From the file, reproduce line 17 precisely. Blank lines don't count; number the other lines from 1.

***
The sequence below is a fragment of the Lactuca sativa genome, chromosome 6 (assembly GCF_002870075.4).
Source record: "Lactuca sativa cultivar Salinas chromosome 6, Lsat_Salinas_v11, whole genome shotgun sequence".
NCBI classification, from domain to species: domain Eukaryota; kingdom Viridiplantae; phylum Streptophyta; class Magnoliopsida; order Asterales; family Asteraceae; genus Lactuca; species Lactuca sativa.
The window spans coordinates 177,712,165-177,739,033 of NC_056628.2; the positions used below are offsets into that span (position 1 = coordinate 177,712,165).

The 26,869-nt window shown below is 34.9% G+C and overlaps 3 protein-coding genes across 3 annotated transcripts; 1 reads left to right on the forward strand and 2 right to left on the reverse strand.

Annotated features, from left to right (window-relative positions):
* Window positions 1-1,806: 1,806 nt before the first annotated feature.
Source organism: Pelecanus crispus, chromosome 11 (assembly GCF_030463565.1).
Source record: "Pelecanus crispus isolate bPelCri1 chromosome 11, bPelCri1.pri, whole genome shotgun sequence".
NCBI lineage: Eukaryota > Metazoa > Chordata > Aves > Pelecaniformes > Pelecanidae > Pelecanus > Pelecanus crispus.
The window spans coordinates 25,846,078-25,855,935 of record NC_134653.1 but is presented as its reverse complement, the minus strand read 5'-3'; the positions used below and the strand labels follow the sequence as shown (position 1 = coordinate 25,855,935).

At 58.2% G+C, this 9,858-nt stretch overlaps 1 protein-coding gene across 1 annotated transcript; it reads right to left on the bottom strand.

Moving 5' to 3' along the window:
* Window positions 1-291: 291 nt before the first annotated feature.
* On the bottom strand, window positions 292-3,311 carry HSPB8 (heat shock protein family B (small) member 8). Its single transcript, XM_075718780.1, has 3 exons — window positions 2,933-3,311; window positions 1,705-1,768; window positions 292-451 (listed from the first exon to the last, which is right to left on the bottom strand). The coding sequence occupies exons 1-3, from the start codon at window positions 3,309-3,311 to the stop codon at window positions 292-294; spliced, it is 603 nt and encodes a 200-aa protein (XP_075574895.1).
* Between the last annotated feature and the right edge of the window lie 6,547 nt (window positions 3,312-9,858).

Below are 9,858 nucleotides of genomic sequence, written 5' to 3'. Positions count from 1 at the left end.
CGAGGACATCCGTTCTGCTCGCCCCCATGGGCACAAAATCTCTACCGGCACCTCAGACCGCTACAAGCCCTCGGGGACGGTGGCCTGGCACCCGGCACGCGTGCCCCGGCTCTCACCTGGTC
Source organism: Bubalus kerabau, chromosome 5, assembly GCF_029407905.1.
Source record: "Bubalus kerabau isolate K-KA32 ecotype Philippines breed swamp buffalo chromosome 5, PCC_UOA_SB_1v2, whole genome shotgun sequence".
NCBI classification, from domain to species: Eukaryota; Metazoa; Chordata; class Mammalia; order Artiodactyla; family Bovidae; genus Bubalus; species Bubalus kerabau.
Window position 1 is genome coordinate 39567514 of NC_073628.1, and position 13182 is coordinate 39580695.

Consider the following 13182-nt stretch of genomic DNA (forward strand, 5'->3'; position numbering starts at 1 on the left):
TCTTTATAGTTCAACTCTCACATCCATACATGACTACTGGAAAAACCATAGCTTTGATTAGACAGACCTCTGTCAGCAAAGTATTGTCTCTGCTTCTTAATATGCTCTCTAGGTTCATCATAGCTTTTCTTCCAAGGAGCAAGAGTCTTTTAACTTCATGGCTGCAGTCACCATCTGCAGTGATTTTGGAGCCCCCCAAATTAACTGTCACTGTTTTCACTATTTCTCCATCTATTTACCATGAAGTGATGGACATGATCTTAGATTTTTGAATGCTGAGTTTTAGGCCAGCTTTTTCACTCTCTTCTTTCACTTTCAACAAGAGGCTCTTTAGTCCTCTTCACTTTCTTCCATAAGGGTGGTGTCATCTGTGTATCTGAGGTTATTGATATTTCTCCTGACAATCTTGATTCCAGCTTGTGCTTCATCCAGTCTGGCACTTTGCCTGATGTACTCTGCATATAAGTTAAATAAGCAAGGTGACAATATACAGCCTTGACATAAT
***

Below are 9,858 nucleotides of genomic sequence, written 5' to 3'. Positions count from 1 at the left end.